Energy saving ideas for your garden
World Earth Day (22nd April) is fast approaching and one of the ways you can take part this year is to make some changes to your garden with the future of the planet in mind. These options range from simple to radical, but each one of them is a viable energy saving alternative.
Solar lights are an attractive option purely because they accumulate their power from the sun, a renewable energy source, making them a simple investment to save energy. Rarely needing to be replaced, they are likely to outlive their electricity-powered counterparts whilst helping you save money on your electricity bills.
Man over machine
The most energy guzzling facet of maintaining a garden is the plethora of machines that can be used. A far more energy efficient alternative is to do the tasks that would otherwise be done by machine, by hand. Whilst this seems like an arduous step to take, there are a multitude of quality tools that can make your job that bit easier.
Prevent water loss via evaporation
Adding mulch to your flowerbeds is an easy way to save energy in your garden. Mulch helps plants to retain the water that would otherwise be lost to evaporation by lowering the ground temperature. Mulch can take a variety of forms but wood chips are perhaps the most effective organic option.
The thought of collecting rainwater seems like an outdated and troublesome task. In reality, however, it can be very straight-forward, not to mention a great money-saving hack. Garden equipment such as water butts can be installed to automatically store the water that naturally collects in drainpipes; giving you a steady supply of water with which to water plants and wash your car.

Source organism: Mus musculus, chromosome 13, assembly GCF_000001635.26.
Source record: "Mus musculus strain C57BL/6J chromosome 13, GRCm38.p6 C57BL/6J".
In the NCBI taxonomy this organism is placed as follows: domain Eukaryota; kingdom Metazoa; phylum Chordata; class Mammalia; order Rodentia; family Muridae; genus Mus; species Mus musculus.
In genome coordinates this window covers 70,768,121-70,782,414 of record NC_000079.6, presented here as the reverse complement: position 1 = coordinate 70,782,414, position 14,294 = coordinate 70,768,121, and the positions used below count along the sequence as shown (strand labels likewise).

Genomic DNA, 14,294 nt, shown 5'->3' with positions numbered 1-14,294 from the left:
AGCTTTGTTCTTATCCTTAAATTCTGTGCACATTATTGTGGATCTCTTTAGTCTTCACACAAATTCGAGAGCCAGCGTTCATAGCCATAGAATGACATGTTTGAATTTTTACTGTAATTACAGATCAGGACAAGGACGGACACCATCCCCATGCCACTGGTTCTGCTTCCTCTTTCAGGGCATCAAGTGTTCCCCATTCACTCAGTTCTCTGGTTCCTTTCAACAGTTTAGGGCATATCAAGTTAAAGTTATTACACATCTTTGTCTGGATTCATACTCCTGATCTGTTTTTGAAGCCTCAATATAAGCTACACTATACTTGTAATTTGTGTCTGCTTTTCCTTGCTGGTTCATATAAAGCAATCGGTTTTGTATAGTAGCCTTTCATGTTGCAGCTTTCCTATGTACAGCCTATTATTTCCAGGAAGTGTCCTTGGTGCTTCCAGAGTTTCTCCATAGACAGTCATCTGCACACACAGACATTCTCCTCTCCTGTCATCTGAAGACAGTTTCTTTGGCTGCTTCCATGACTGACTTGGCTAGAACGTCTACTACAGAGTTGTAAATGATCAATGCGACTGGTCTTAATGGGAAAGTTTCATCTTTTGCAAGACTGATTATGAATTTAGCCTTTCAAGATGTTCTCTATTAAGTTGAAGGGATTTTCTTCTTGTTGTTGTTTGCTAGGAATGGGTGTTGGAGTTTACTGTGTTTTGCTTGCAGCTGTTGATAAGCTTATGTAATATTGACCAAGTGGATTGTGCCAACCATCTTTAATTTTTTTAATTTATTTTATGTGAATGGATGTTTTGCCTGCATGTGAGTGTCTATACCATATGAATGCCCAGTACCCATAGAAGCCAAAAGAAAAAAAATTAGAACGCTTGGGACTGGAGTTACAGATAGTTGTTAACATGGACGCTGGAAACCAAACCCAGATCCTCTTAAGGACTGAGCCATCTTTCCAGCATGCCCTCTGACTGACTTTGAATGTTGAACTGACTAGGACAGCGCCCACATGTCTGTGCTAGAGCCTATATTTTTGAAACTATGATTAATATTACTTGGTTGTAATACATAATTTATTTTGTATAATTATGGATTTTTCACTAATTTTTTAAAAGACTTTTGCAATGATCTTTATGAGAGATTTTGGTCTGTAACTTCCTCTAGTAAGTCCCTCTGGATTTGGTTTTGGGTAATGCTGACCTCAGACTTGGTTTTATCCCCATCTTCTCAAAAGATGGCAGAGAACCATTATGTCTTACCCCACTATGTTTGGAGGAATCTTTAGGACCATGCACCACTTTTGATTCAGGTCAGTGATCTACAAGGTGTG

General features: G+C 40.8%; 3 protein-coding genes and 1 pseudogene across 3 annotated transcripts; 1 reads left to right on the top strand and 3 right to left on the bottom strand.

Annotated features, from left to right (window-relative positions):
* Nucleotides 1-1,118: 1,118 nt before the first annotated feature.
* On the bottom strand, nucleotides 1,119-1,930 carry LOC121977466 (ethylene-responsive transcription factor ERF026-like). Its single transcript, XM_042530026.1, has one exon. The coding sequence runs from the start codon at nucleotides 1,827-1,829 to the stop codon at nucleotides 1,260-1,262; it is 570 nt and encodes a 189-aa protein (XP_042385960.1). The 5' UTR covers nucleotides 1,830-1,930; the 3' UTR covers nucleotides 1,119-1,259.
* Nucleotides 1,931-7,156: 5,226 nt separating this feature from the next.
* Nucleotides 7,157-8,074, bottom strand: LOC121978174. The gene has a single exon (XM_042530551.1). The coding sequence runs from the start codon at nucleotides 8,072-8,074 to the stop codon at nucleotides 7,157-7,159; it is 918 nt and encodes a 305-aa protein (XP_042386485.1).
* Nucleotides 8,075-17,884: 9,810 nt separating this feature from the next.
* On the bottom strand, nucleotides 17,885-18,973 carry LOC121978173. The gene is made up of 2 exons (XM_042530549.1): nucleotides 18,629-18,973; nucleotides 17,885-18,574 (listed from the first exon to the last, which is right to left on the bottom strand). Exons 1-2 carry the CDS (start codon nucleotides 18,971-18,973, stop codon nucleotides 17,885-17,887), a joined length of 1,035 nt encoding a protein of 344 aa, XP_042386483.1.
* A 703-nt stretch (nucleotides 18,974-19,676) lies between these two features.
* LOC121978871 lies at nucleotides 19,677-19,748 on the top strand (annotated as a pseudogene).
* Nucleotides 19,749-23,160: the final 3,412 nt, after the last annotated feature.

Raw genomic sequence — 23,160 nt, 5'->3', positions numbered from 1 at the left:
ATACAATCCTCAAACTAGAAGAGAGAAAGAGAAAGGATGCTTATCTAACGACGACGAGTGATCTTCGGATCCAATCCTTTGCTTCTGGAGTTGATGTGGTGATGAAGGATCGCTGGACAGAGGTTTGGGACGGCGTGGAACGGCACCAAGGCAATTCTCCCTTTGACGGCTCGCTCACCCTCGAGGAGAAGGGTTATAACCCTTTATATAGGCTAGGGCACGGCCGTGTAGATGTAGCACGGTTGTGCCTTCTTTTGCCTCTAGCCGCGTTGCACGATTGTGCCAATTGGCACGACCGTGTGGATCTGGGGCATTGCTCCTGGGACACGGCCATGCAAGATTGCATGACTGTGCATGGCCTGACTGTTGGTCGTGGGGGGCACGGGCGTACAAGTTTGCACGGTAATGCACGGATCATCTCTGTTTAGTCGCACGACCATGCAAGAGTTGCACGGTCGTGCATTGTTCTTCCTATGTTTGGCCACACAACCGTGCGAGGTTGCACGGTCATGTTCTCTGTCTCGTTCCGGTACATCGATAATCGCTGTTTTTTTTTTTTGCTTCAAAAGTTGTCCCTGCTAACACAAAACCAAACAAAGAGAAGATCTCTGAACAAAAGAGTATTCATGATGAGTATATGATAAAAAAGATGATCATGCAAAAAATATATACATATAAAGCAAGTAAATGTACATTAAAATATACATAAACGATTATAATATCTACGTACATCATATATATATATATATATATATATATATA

Water in the morning
The most efficient time to water your plants is in the morning as less water will be lost through evaporation when the temperature is lower. Because of the lawn diseases caused by water droplets clinging to grass overnight, watering at night is also best avoided.
The most drastic step you could take would be to adopt a Xeriscaping approach. Aiming to completely eliminate the need for supplemental water to maintain a healthy and prosperous garden, xeriscaping largely focuses on selecting low-water consuming plants.
Contrary to popular opinion, xeriscaping need not result in the production of a characterless cactus and gravel filled garden in the vein of the desert ridden areas of the South-western United States. Stones and pebbles can be interspersed with a range of drought-resistant plants to startling visual effect. Coneflower, lantana, lavender, day lilies, and penstemon are just five stunning examples of drought-resistant plants that would brighten up any garden.
Hopefully this article has given you a grounding in how you can make a significant contribution to World Earth Day by making some energy-saving changes to your garden.